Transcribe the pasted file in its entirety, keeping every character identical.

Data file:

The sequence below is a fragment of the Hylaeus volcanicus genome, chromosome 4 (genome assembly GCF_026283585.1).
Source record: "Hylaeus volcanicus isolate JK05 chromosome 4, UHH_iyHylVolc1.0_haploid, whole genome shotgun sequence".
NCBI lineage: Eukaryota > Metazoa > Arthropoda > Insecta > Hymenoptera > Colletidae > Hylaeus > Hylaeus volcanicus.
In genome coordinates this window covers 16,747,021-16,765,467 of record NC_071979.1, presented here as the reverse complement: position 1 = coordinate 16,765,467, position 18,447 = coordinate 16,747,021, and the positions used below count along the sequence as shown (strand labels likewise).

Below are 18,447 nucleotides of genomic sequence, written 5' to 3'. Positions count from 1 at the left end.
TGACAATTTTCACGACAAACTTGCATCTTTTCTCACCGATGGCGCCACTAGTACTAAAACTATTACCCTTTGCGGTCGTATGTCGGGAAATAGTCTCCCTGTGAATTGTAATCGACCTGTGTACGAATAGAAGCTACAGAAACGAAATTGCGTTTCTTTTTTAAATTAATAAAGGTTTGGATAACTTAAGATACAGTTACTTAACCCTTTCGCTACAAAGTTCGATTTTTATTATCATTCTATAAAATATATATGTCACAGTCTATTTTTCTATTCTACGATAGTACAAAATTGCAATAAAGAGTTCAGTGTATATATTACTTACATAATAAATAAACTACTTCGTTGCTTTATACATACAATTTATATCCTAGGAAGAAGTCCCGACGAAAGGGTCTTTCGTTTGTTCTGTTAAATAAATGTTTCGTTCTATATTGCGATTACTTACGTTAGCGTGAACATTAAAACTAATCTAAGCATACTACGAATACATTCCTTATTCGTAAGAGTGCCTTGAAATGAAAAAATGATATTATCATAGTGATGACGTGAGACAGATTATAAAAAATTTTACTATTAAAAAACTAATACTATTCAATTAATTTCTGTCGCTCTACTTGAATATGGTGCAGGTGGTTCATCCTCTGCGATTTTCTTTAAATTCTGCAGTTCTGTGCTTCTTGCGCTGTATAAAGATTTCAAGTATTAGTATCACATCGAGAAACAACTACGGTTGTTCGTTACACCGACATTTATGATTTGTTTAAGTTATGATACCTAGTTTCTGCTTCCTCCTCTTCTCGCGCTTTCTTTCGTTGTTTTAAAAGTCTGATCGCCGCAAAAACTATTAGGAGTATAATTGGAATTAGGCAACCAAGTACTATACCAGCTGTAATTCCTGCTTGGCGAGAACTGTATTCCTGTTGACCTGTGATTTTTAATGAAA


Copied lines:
The sequence below is a fragment of the Hylaeus volcanicus genome, chromosome 4 (genome assembly GCF_026283585.1).
Source record: "Hylaeus volcanicus isolate JK05 chromosome 4, UHH_iyHylVolc1.0_haploid, whole genome shotgun sequence".
NCBI lineage: Eukaryota > Metazoa > Arthropoda > Insecta > Hymenoptera > Colletidae > Hylaeus > Hylaeus volcanicus.
In genome coordinates this window covers 16,747,021-16,765,467 of record NC_071979.1, presented here as the reverse complement: position 1 = coordinate 16,765,467, position 18,447 = coordinate 16,747,021, and the positions used below count along the sequence as shown (strand labels likewise).

Below are 18,447 nucleotides of genomic sequence, written 5' to 3'. Positions count from 1 at the left end.
TGACAATTTTCACGACAAACTTGCATCTTTTCTCACCGATGGCGCCACTAGTACTAAAACTATTACCCTTTGCGGTCGTATGTCGGGAAATAGTCTCCCTGTGAATTGTAATCGACCTGTGTACGAATAGAAGCTACAGAAACGAAATTGCGTTTCTTTTTTAAATTAATAAAGGTTTGGATAACTTAAGATACAGTTACTTAACCCTTTCGCTACAAAGTTCGATTTTTATTATCATTCTATAAAATATATATGTCACAGTCTATTTTTCTATTCTACGATAGTACAAAATTGCAATAAAGAGTTCAGTGTATATATTACTTACATAATAAATAAACTACTTCGTTGCTTTATACATACAATTTATATCCTAGGAAGAAGTCCCGACGAAAGGGTCTTTCGTTTGTTCTGTTAAATAAATGTTTCGTTCTATATTGCGATTACTTACGTTAGCGTGAACATTAAAACTAATCTAAGCATACTACGAATACATTCCTTATTCGTAAGAGTGCCTTGAAATGAAAAAATGATATTATCATAGTGATGACGTGAGACAGATTATAAAAAATTTTACTATTAAAAAACTAATACTATTCAATTAATTTCTGTCGCTCTACTTGAATATGGTGCAGGTGGTTCATCCTCTGCGATTTTCTTTAAATTCTGCAGTTCTGTGCTTCTTGCGCTGTATAAAGATTTCAAGTATTAGTATCACATCGAGAAACAACTACGGTTGTTCGTTACACCGACATTTATGATTTGTTTAAGTTATGATACCTAGTTTCTGCTTCCTCCTCTTCTCGCGCTTTCTTTCGTTGTTTTAAAAGTCTGATCGCCGCAAAAACTATTAGGAGTATAATTGGAATTAGGCAACCAAGTACTATACCAGCTGTAATTCCTGCTTGGCGAGAACTGTATTCCTGTTGACCTGTGATTTTTAATGAAA